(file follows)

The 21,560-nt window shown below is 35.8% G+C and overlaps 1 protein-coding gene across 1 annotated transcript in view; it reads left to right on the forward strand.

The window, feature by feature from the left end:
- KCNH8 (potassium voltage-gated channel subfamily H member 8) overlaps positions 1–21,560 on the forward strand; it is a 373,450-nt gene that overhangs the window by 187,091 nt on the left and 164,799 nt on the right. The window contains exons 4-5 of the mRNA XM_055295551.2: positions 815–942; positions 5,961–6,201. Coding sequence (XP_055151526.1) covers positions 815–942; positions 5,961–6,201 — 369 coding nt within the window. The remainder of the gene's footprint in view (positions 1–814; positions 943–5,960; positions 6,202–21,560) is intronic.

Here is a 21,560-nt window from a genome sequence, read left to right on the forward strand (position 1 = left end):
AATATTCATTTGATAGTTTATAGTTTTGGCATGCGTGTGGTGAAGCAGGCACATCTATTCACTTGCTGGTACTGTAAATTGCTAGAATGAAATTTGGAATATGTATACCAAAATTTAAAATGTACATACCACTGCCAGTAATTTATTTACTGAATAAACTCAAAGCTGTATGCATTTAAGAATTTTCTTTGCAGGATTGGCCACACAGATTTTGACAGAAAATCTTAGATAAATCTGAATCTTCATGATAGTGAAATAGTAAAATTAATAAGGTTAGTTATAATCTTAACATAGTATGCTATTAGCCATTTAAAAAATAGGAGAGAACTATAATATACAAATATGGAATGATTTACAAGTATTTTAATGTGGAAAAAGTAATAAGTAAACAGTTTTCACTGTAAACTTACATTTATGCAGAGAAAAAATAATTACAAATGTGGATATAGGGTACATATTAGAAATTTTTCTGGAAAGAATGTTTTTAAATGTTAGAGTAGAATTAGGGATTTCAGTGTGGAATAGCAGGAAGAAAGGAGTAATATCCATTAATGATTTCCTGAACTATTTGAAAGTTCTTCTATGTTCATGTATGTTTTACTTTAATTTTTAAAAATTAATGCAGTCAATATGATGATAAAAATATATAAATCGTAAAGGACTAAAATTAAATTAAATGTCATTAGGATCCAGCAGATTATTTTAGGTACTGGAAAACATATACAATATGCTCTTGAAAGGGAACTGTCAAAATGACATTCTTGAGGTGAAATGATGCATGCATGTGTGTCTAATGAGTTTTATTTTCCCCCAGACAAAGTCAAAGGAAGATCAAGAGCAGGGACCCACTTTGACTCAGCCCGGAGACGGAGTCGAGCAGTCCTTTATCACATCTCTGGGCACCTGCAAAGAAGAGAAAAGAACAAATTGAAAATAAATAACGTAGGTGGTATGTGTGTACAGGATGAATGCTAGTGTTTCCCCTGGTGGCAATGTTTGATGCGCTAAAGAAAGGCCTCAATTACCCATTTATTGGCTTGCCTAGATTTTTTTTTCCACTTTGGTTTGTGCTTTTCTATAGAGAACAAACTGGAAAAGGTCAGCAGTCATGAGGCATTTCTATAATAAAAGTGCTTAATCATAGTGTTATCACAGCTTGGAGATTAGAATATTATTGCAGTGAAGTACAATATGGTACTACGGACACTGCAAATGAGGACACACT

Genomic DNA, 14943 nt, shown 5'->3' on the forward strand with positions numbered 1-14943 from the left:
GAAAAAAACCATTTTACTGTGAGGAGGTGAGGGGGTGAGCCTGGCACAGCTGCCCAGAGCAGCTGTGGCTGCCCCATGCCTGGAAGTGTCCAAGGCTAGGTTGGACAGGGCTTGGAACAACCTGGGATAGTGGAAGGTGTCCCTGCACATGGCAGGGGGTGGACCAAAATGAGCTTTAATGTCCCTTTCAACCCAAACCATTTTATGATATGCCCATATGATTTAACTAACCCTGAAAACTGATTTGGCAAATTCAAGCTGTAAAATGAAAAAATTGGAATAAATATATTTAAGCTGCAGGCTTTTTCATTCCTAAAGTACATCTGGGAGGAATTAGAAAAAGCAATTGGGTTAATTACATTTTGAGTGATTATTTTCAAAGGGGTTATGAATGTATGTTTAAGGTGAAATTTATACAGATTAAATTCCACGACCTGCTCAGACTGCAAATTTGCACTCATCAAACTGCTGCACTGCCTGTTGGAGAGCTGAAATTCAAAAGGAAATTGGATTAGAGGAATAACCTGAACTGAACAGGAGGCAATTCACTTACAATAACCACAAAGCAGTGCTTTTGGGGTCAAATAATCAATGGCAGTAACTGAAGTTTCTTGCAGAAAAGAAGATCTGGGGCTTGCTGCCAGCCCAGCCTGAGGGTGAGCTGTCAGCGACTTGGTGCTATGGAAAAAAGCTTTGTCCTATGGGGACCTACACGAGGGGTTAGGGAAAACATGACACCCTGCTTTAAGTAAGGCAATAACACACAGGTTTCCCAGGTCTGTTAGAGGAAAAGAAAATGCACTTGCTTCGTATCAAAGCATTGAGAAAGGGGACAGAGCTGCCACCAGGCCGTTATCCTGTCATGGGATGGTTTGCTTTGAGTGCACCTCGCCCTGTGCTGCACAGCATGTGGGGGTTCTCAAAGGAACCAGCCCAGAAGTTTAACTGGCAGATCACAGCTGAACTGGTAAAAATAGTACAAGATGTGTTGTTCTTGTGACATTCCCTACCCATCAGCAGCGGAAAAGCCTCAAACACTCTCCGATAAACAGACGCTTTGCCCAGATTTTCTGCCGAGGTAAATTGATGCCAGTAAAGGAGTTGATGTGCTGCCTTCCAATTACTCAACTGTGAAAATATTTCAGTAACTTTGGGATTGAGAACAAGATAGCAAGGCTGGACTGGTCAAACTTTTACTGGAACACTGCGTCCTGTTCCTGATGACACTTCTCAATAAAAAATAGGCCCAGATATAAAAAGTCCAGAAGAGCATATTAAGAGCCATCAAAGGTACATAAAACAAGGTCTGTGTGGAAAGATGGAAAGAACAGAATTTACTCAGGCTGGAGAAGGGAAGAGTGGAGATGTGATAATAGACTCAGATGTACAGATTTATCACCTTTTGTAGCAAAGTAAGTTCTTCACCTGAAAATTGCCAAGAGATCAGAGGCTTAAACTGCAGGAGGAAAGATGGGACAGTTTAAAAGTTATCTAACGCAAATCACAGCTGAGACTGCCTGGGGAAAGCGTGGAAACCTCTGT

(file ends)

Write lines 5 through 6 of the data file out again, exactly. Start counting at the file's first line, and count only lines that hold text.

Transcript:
AATATTCATTTGATAGTTTATAGTTTTGGCATGCGTGTGGTGAAGCAGGCACATCTATTCACTTGCTGGTACTGTAAATTGCTAGAATGAAATTTGGAATATGTATACCAAAATTTAAAATGTACATACCACTGCCAGTAATTTATTTACTGAATAAACTCAAAGCTGTATGCATTTAAGAATTTTCTTTGCAGGATTGGCCACACAGATTTTGACAGAAAATCTTAGATAAATCTGAATCTTCATGATAGTGAAATAGTAAAATTAATAAGGTTAGTTATAATCTTAACATAGTATGCTATTAGCCATTTAAAAAATAGGAGAGAACTATAATATACAAATATGGAATGATTTACAAGTATTTTAATGTGGAAAAAGTAATAAGTAAACAGTTTTCACTGTAAACTTACATTTATGCAGAGAAAAAATAATTACAAATGTGGATATAGGGTACATATTAGAAATTTTTCTGGAAAGAATGTTTTTAAATGTTAGAGTAGAATTAGGGATTTCAGTGTGGAATAGCAGGAAGAAAGGAGTAATATCCATTAATGATTTCCTGAACTATTTGAAAGTTCTTCTATGTTCATGTATGTTTTACTTTAATTTTTAAAAATTAATGCAGTCAATATGATGATAAAAATATATAAATCGTAAAGGACTAAAATTAAATTAAATGTCATTAGGATCCAGCAGATTATTTTAGGTACTGGAAAACATATACAATATGCTCTTGAAAGGGAACTGTCAAAATGACATTCTTGAGGTGAAATGATGCATGCATGTGTGTCTAATGAGTTTTATTTTCCCCCAGACAAAGTCAAAGGAAGATCAAGAGCAGGGACCCACTTTGACTCAGCCCGGAGACGGAGTCGAGCAGTCCTTTATCACATCTCTGGGCACCTGCAAAGAAGAGAAAAGAACAAATTGAAAATAAATAACGTAGGTGGTATGTGTGTACAGGATGAATGCTAGTGTTTCCCCTGGTGGCAATGTTTGATGCGCTAAAGAAAGGCCTCAATTACCCATTTATTGGCTTGCCTAGATTTTTTTTTCCACTTTGGTTTGTGCTTTTCTATAGAGAACAAACTGGAAAAGGTCAGCAGTCATGAGGCATTTCTATAATAAAAGTGCTTAATCATAGTGTTATCACAGCTTGGAGATTAGAATATTATTGCAGTGAAGTACAATATGGTACTACGGACACTGCAAATGAGGACACACT

Genomic DNA, 14943 nt, shown 5'->3' on the forward strand with positions numbered 1-14943 from the left: